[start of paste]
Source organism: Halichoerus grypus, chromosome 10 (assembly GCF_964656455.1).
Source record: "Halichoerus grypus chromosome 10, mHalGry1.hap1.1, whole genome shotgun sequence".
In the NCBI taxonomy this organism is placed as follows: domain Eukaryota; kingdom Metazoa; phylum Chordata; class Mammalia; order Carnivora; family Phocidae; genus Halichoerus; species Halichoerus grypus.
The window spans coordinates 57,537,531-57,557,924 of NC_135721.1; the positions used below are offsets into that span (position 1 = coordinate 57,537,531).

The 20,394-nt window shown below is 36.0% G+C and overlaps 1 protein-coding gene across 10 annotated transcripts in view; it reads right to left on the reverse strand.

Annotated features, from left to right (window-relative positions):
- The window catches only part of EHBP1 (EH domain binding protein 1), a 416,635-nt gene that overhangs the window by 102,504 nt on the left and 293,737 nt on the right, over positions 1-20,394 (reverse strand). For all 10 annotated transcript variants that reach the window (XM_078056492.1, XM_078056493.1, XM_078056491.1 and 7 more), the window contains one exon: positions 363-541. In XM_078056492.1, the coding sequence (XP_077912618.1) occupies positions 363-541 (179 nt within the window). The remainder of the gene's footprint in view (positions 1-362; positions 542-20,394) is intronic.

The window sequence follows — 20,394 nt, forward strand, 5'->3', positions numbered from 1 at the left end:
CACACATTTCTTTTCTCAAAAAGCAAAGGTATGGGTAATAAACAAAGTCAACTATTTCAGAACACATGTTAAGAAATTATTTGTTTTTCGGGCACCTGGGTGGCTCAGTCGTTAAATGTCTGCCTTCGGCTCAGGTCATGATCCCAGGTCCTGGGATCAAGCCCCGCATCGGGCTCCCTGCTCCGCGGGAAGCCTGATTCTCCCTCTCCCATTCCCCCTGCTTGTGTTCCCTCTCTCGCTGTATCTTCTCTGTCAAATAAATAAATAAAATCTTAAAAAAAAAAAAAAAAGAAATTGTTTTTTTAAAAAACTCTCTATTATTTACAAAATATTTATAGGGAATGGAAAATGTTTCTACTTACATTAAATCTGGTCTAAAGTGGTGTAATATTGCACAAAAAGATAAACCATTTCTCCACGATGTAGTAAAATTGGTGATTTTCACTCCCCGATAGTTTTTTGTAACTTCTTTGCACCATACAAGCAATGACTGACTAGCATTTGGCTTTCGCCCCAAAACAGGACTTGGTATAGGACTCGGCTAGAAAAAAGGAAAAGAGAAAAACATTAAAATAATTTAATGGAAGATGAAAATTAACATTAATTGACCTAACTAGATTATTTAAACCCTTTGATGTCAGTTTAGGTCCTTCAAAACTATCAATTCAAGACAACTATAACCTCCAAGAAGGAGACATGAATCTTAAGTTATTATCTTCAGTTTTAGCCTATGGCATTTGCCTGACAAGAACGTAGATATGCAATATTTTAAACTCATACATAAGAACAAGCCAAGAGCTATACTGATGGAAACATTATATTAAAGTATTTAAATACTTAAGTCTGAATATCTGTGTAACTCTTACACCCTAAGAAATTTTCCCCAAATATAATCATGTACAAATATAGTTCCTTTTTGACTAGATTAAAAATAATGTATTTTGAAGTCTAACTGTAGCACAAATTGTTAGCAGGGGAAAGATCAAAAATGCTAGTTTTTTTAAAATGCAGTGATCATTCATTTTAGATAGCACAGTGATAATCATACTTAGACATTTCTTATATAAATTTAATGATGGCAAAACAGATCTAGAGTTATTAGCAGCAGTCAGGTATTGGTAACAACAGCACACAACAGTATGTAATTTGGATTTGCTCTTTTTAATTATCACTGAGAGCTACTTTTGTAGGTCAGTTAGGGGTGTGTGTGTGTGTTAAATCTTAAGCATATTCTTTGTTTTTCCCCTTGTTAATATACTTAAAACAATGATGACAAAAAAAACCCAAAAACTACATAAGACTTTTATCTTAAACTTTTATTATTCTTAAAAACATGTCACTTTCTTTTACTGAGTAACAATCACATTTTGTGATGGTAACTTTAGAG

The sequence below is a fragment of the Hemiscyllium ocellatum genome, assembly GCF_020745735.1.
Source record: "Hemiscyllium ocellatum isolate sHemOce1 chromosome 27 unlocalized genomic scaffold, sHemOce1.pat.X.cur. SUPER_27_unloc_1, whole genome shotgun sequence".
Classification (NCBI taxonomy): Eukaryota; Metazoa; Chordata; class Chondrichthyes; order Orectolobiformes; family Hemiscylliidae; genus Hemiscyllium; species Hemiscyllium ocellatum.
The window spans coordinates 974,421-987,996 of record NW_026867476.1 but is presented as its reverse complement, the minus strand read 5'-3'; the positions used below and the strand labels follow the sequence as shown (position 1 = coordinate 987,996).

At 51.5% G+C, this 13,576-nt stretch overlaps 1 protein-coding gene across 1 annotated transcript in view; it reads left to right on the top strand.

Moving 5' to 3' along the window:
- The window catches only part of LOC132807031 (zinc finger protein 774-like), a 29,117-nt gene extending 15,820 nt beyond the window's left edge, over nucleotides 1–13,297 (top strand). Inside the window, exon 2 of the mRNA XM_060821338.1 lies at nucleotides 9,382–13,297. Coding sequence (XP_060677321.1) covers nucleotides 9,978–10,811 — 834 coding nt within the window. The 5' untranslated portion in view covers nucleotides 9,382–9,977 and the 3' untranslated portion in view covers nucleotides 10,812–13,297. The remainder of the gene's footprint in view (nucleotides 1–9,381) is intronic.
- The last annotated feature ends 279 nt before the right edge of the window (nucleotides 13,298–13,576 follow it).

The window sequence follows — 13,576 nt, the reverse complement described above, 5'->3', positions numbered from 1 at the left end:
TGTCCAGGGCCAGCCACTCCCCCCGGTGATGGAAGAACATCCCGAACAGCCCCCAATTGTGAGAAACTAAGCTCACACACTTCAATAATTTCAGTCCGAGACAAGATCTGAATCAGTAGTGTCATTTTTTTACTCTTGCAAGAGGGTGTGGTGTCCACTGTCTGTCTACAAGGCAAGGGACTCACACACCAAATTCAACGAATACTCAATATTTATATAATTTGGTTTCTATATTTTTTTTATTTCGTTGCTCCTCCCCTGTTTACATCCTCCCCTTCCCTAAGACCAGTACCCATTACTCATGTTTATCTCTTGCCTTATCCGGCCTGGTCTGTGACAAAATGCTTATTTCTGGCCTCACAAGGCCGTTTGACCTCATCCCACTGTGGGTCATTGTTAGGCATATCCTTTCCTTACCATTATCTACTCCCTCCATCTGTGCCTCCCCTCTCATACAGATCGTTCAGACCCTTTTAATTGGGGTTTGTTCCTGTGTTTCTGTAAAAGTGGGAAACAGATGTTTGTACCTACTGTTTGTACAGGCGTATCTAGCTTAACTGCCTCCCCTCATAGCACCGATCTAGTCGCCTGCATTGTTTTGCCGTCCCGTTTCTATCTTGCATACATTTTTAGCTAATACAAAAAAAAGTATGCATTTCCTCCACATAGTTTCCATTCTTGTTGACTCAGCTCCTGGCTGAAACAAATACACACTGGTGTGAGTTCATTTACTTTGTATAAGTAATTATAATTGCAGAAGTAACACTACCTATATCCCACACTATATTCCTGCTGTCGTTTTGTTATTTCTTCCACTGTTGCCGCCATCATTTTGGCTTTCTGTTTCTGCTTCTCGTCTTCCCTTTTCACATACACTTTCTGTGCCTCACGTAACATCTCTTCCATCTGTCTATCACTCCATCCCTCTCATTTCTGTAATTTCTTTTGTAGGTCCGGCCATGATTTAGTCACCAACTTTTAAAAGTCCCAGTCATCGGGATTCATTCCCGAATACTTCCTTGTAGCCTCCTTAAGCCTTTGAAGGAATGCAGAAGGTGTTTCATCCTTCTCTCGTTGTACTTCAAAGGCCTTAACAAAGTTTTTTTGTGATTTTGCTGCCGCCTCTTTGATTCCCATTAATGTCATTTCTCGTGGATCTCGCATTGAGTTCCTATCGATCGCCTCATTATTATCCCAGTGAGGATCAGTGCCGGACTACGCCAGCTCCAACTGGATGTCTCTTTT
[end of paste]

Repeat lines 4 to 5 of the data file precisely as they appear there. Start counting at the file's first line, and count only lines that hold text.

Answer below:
The window spans coordinates 57,537,531-57,557,924 of NC_135721.1; the positions used below are offsets into that span (position 1 = coordinate 57,537,531).

The 20,394-nt window shown below is 36.0% G+C and overlaps 1 protein-coding gene across 10 annotated transcripts in view; it reads right to left on the reverse strand.